You have said you want to change how politics work in Argentina. What are the challenges in doing such a broad change that implies establishing a new political culture? How can this be done?
As I said before, the real change is happening in Argentine society. The people of Argentina have changed, just like the world has changed, the way we interact with each other, relationships, the way we communicate and work together. Look at social networks for example: more equality and less hierarchy, more conversation and fewer monologues. We represent that in politics. We believe in getting together with different people, discussing opinions and ideas. We don’t believe that any particular individual has all the answers.
This type of change in political culture will take time. We’re building on it through example; with dialogue and consensus-building. We've been doing this from day one: meeting with governors and mayors, looking for pragmatic agreements on legislation and listening to everybody, from opposition parties to civil society. As I said, the legislative agreements we have arrived at in Congress show that these changes in society can translate to the political world. This agreement and consensus will help us build the future that we want, creating many, many more jobs and reducing poverty.
Politics in the region seem to be in flux given recent events in Brazil, Colombia and the ongoing crisis in Venezuela. How do you evaluate these changes, and what role do you think Argentina and the U.S. can play?
After years of reaping the benefits of high commodities prices, we now have the challenge as a region of returning to sustainable growth with a strong emphasis on inclusion. Since we are a peaceful continent with very low levels of conflict between states, huge natural resources, human talent and energy, I think we can achieve this. We need to invest more in infrastructure and connectivity between our countries in such a way that we guarantee long-term growth and development.
From Argentina’s perspective, our commitment to regional development is a long-term commitment, it goes beyond crises and changes of government. Our role is to accompany and support the growth and innovation of the region to adapt to the realities of the twenty-first century. And in this, the support of the United States will be very important. Besides being in the same part of the world, we share a strong commitment to democracy, equality, respect for human rights and the rule of law, building strong and healthy institutions, guaranteeing the freedom of expression and of the media.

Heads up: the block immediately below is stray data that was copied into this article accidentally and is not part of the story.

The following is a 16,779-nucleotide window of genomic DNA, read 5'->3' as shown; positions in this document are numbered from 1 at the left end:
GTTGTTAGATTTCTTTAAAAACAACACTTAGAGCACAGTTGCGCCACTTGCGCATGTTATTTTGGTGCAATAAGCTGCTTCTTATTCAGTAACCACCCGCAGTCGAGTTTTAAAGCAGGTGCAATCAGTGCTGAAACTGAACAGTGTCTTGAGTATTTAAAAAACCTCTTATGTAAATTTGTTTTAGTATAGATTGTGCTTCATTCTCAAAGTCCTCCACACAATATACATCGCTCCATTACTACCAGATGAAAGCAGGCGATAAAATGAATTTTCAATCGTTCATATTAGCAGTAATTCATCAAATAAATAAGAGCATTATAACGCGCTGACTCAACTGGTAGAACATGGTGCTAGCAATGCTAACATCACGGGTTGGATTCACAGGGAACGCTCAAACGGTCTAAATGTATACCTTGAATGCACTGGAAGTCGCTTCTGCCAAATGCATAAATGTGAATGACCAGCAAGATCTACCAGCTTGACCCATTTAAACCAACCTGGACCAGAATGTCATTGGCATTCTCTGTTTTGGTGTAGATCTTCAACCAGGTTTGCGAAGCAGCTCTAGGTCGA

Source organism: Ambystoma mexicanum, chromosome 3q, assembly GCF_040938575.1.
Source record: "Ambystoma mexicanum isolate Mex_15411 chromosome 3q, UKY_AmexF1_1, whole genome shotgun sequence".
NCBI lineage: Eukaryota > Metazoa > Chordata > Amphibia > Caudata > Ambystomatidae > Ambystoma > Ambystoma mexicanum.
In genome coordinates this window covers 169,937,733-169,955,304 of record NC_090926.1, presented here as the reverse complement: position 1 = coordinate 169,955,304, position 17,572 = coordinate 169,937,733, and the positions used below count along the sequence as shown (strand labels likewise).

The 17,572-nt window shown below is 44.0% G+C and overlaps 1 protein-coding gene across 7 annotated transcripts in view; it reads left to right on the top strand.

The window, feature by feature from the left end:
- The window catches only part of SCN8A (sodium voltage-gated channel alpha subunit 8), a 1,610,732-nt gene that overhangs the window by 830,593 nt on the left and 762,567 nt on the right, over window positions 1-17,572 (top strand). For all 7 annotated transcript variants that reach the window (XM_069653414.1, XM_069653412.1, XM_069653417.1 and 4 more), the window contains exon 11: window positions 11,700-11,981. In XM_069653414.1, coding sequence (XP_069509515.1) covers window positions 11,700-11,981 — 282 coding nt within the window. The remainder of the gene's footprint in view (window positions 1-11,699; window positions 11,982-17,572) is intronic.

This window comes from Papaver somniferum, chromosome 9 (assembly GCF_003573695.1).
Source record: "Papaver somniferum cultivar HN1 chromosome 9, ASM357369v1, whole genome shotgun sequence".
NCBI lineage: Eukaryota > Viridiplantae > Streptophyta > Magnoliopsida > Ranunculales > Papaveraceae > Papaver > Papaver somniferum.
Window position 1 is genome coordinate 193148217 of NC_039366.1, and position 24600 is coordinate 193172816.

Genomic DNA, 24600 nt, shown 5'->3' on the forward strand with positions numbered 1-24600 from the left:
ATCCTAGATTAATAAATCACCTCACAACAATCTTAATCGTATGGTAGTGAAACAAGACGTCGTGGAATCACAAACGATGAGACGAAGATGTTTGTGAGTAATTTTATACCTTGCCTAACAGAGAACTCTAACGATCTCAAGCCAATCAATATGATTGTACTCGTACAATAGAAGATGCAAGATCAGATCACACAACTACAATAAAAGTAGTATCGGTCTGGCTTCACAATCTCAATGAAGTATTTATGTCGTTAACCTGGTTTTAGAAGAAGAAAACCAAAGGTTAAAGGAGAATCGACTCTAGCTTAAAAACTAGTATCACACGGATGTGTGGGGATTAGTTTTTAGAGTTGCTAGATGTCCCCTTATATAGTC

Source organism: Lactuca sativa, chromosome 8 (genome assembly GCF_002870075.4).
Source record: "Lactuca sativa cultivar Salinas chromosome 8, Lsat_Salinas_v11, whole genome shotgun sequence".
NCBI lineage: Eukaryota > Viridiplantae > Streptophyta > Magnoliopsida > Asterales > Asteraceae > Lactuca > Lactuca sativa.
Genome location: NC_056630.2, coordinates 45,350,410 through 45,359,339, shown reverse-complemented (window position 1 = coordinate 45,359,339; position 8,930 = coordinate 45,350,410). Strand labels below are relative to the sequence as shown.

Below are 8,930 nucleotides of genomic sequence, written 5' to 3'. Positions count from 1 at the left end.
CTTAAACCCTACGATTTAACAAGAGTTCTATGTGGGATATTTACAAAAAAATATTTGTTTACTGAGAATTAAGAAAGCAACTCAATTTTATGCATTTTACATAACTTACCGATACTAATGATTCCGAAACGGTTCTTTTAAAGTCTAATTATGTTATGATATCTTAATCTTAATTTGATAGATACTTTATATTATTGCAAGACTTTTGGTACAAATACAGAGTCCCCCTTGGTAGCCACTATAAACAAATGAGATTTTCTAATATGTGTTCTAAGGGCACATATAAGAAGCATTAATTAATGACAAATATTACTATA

We are happy with the advances in the relationship between Latin America and the United States. The new relationship with Cuba, for example, is a reflection of a vision that prioritizes intelligent and pragmatic relations. And in our case, the visit of President Obama in March marked the beginning of a new chapter in rational and mature bilateral relations that will be beneficial to both our counties.
There is a growing trend against free trade in Europe and the U.S., and it seems that the opposite is happening in South America. Are you concerned that these trends could thwart South America’s efforts?
Trade is weak at the moment and in all countries we are seeing reduced growth. In many cases, this produces frustration in people, and tendencies like protectionism and isolationism start to emerge.
We believe in the opportunities that interdependence brings, and we believe that the best way to tackle the challenges the global economy faces is through building open, sustainable and inclusive trade relations, based on clear rules.
We think that countries should base their efforts on strengthening the multilateral trade system and supporting the World Trade Organization. A strong, open and inclusive trade system, together with stable and coherent national policies, are important to ensuring that investments have a positive impact on global economic prosperity.
Mercosur is our platform to the world, both by tradition and choice. We believe that it is essential to update it to the realities of the twenty-first century and broaden its agenda of external relationships to the greatest number of actors as possible, particularly with the Pacific Alliance partners, since there are common agendas that can be beneficial for both.
How are you viewing the elections in the U.S.?
We are closely following the campaign and we will respect the decision of the American people at the elections. We want to continue to cooperate in all areas that we can, to advance our main objectives of zero poverty, defeating drug trafficking and uniting the Argentine people.
I want to point out that today, in the twenty-first century, we must all be strong in our commitment to democracy, equality and respect for human rights. Whoever becomes the next American president, we hope that he or she will support those values and that we can work together for a fairer and more prosperous world.
What’s your view of Argentina-China relations and the role that China plays in Latin America?
Argentina today is looking to have broader, more mature and predictable relations with the world; China is a major player in this world and will be even more so in the coming years.
With China our relationship is strategic; we want to continue our cooperation in all sectors with good growth potential that will benefit both countries. In Argentina we are interested in more balanced commercial exchanges with China, where we export more services and sell more value-added products on the Chinese market.
For Latin America on the whole, its challenge is similar: building a sustainable, long-term, mutually-beneficial relationship.